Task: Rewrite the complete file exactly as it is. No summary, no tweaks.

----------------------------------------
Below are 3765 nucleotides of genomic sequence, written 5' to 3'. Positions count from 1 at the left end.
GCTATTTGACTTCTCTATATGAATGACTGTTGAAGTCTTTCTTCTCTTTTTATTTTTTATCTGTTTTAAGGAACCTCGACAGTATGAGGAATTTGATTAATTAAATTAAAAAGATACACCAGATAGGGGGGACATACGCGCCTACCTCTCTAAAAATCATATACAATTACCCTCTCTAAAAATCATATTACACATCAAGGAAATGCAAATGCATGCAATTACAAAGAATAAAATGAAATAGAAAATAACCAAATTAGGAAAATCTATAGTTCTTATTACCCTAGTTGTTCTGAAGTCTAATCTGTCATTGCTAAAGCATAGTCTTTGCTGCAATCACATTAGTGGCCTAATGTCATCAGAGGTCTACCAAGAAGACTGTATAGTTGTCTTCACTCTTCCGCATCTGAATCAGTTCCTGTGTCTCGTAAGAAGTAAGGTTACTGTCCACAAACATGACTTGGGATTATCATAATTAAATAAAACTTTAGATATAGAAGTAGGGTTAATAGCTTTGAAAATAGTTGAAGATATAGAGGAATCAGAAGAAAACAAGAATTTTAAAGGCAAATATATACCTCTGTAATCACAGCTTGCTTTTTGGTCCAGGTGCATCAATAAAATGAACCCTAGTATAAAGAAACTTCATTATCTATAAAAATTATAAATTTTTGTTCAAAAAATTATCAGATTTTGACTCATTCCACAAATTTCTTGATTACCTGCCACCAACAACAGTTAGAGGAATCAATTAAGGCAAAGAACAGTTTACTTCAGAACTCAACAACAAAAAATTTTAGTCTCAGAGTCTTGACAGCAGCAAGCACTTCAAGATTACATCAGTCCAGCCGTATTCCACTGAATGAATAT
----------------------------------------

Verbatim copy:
Below are 3765 nucleotides of genomic sequence, written 5' to 3'. Positions count from 1 at the left end.
GCTATTTGACTTCTCTATATGAATGACTGTTGAAGTCTTTCTTCTCTTTTTATTTTTTATCTGTTTTAAGGAACCTCGACAGTATGAGGAATTTGATTAATTAAATTAAAAAGATACACCAGATAGGGGGGACATACGCGCCTACCTCTCTAAAAATCATATACAATTACCCTCTCTAAAAATCATATTACACATCAAGGAAATGCAAATGCATGCAATTACAAAGAATAAAATGAAATAGAAAATAACCAAATTAGGAAAATCTATAGTTCTTATTACCCTAGTTGTTCTGAAGTCTAATCTGTCATTGCTAAAGCATAGTCTTTGCTGCAATCACATTAGTGGCCTAATGTCATCAGAGGTCTACCAAGAAGACTGTATAGTTGTCTTCACTCTTCCGCATCTGAATCAGTTCCTGTGTCTCGTAAGAAGTAAGGTTACTGTCCACAAACATGACTTGGGATTATCATAATTAAATAAAACTTTAGATATAGAAGTAGGGTTAATAGCTTTGAAAATAGTTGAAGATATAGAGGAATCAGAAGAAAACAAGAATTTTAAAGGCAAATATATACCTCTGTAATCACAGCTTGCTTTTTGGTCCAGGTGCATCAATAAAATGAACCCTAGTATAAAGAAACTTCATTATCTATAAAAATTATAAATTTTTGTTCAAAAAATTATCAGATTTTGACTCATTCCACAAATTTCTTGATTACCTGCCACCAACAACAGTTAGAGGAATCAATTAAGGCAAAGAACAGTTTACTTCAGAACTCAACAACAAAAAATTTTAGTCTCAGAGTCTTGACAGCAGCAAGCACTTCAAGATTACATCAGTCCAGCCGTATTCCACTGAATGAATAT